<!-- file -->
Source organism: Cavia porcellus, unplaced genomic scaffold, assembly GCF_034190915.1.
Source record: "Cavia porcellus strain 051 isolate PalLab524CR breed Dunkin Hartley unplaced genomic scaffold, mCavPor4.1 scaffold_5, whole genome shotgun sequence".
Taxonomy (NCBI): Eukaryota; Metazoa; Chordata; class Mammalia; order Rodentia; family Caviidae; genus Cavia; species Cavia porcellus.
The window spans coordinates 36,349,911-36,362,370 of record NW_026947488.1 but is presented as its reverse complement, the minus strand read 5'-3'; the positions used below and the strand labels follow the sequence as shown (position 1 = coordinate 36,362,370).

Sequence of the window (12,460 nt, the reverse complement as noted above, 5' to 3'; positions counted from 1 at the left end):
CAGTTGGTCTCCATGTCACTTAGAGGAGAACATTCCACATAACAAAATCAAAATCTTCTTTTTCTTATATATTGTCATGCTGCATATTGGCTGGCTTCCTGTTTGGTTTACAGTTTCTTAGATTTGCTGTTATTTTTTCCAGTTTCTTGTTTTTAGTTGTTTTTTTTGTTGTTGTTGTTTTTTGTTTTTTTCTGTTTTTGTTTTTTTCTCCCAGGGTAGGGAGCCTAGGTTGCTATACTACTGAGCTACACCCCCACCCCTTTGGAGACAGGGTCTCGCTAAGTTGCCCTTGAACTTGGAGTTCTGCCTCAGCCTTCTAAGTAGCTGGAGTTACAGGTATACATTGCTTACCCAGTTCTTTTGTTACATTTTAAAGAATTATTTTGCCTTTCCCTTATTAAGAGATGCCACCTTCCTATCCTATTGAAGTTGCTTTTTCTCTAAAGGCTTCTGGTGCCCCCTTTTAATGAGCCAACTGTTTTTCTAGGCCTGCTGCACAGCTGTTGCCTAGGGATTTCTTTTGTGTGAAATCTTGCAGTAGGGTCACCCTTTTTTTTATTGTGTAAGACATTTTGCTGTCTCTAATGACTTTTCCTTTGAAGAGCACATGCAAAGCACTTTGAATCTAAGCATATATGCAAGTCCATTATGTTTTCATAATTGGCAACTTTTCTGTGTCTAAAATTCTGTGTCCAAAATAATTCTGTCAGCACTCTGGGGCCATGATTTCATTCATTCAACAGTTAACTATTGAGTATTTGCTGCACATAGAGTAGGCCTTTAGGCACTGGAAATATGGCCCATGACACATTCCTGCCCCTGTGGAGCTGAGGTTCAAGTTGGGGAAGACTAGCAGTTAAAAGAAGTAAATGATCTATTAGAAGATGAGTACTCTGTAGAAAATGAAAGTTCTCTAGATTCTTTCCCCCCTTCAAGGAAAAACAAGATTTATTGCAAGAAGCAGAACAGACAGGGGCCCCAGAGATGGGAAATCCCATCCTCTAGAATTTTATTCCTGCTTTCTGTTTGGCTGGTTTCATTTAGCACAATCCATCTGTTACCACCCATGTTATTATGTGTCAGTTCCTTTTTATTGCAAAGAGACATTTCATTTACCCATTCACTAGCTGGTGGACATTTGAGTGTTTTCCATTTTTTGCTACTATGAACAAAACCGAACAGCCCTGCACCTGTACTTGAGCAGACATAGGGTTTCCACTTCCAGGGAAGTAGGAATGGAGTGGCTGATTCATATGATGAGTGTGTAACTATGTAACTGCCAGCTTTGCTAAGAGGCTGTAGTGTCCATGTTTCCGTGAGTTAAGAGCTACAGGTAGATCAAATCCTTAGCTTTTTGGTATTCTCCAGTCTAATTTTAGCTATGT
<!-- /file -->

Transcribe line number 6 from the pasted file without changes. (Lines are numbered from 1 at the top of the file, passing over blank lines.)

CAGTTGGTCTCCATGTCACTTAGAGGAGAACATTCCACATAACAAAATCAAAATCTTCTTTTTCTTATATATTGTCATGCTGCATATTGGCTGGCTTCCTGTTTGGTTTACAGTTTCTTAGATTTGCTGTTATTTTTTCCAGTTTCTTGTTTTTAGTTGTTTTTTTTGTTGTTGTTGTTTTTTGTTTTTTTCTGTTTTTGTTTTTTTCTCCCAGGGTAGGGAGCCTAGGTTGCTATACTACTGAGCTACACCCCCACCCCTTTGGAGACAGGGTCTCGCTAAGTTGCCCTTGAACTTGGAGTTCTGCCTCAGCCTTCTAAGTAGCTGGAGTTACAGGTATACATTGCTTACCCAGTTCTTTTGTTACATTTTAAAGAATTATTTTGCCTTTCCCTTATTAAGAGATGCCACCTTCCTATCCTATTGAAGTTGCTTTTTCTCTAAAGGCTTCTGGTGCCCCCTTTTAATGAGCCAACTGTTTTTCTAGGCCTGCTGCACAGCTGTTGCCTAGGGATTTCTTTTGTGTGAAATCTTGCAGTAGGGTCACCCTTTTTTTTATTGTGTAAGACATTTTGCTGTCTCTAATGACTTTTCCTTTGAAGAGCACATGCAAAGCACTTTGAATCTAAGCATATATGCAAGTCCATTATGTTTTCATAATTGGCAACTTTTCTGTGTCTAAAATTCTGTGTCCAAAATAATTCTGTCAGCACTCTGGGGCCATGATTTCATTCATTCAACAGTTAACTATTGAGTATTTGCTGCACATAGAGTAGGCCTTTAGGCACTGGAAATATGGCCCATGACACATTCCTGCCCCTGTGGAGCTGAGGTTCAAGTTGGGGAAGACTAGCAGTTAAAAGAAGTAAATGATCTATTAGAAGATGAGTACTCTGTAGAAAATGAAAGTTCTCTAGATTCTTTCCCCCCTTCAAGGAAAAACAAGATTTATTGCAAGAAGCAGAACAGACAGGGGCCCCAGAGATGGGAAATCCCATCCTCTAGAATTTTATTCCTGCTTTCTGTTTGGCTGGTTTCATTTAGCACAATCCATCTGTTACCACCCATGTTATTATGTGTCAGTTCCTTTTTATTGCAAAGAGACATTTCATTTACCCATTCACTAGCTGGTGGACATTTGAGTGTTTTCCATTTTTTGCTACTATGAACAAAACCGAACAGCCCTGCACCTGTACTTGAGCAGACATAGGGTTTCCACTTCCAGGGAAGTAGGAATGGAGTGGCTGATTCATATGATGAGTGTGTAACTATGTAACTGCCAGCTTTGCTAAGAGGCTGTAGTGTCCATGTTTCCGTGAGTTAAGAGCTACAGGTAGATCAAATCCTTAGCTTTTTGGTATTCTCCAGTCTAATTTTAGCTATGT